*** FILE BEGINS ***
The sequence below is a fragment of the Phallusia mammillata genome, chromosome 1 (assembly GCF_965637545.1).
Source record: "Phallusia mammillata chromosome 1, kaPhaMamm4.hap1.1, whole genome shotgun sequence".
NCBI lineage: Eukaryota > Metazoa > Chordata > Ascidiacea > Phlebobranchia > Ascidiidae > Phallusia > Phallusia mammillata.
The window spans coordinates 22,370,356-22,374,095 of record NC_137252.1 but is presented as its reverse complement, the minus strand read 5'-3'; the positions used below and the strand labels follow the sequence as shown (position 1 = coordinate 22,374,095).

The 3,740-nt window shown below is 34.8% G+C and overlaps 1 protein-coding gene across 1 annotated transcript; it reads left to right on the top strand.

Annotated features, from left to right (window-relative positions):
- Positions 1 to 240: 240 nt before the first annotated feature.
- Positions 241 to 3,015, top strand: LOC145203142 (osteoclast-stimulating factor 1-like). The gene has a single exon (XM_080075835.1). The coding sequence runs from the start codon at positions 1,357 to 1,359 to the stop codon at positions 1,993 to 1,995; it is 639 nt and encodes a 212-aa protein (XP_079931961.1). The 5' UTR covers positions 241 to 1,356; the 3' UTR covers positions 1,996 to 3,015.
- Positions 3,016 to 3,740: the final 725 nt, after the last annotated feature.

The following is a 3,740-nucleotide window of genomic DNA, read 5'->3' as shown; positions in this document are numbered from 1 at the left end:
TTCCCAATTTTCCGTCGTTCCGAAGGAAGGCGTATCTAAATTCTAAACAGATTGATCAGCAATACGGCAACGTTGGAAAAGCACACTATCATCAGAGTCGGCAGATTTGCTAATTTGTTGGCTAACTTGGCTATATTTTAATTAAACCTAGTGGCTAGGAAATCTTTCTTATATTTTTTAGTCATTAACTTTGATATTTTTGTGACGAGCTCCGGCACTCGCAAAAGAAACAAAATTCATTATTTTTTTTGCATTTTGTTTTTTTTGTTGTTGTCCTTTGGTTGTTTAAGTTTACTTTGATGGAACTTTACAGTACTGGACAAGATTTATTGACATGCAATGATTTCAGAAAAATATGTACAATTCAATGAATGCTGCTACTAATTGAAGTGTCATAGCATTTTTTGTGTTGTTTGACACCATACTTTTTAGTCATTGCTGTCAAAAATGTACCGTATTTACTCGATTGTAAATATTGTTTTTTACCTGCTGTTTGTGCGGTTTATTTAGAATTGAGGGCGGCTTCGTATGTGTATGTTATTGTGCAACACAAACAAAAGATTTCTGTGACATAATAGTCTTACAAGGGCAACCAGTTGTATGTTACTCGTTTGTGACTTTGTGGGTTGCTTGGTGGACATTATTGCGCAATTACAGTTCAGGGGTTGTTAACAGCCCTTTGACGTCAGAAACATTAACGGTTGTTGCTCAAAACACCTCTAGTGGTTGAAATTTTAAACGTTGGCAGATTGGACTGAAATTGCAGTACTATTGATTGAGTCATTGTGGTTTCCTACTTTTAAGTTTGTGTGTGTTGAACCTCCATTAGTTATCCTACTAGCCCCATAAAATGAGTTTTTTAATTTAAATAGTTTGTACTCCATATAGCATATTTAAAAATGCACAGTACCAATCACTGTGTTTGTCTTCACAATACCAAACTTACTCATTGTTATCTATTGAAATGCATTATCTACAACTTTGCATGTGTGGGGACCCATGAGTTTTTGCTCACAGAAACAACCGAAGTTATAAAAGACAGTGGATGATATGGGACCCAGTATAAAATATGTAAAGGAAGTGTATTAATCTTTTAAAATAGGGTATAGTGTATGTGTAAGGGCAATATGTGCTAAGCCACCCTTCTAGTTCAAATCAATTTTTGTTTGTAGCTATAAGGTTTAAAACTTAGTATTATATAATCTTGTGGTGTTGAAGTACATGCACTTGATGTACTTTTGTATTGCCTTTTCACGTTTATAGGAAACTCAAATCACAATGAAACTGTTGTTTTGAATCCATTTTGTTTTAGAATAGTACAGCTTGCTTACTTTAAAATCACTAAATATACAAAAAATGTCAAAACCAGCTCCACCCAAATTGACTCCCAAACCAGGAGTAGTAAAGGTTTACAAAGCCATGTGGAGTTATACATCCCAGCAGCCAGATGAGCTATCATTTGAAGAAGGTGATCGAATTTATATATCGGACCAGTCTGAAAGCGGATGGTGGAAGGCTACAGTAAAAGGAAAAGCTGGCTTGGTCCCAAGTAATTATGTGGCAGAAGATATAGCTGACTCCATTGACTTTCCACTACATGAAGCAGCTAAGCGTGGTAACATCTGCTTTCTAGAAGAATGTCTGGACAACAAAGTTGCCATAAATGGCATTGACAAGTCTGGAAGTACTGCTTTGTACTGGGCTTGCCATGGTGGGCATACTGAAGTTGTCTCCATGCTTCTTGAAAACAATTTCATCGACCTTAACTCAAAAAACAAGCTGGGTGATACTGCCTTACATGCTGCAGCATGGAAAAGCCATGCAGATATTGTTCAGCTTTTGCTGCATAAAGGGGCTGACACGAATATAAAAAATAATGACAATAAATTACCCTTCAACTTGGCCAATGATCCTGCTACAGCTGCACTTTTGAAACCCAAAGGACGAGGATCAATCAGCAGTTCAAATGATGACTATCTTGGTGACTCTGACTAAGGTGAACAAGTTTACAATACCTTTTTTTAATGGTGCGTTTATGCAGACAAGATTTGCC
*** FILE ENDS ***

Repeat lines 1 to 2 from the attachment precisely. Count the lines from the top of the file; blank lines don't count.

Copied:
The sequence below is a fragment of the Phallusia mammillata genome, chromosome 1 (assembly GCF_965637545.1).
Source record: "Phallusia mammillata chromosome 1, kaPhaMamm4.hap1.1, whole genome shotgun sequence".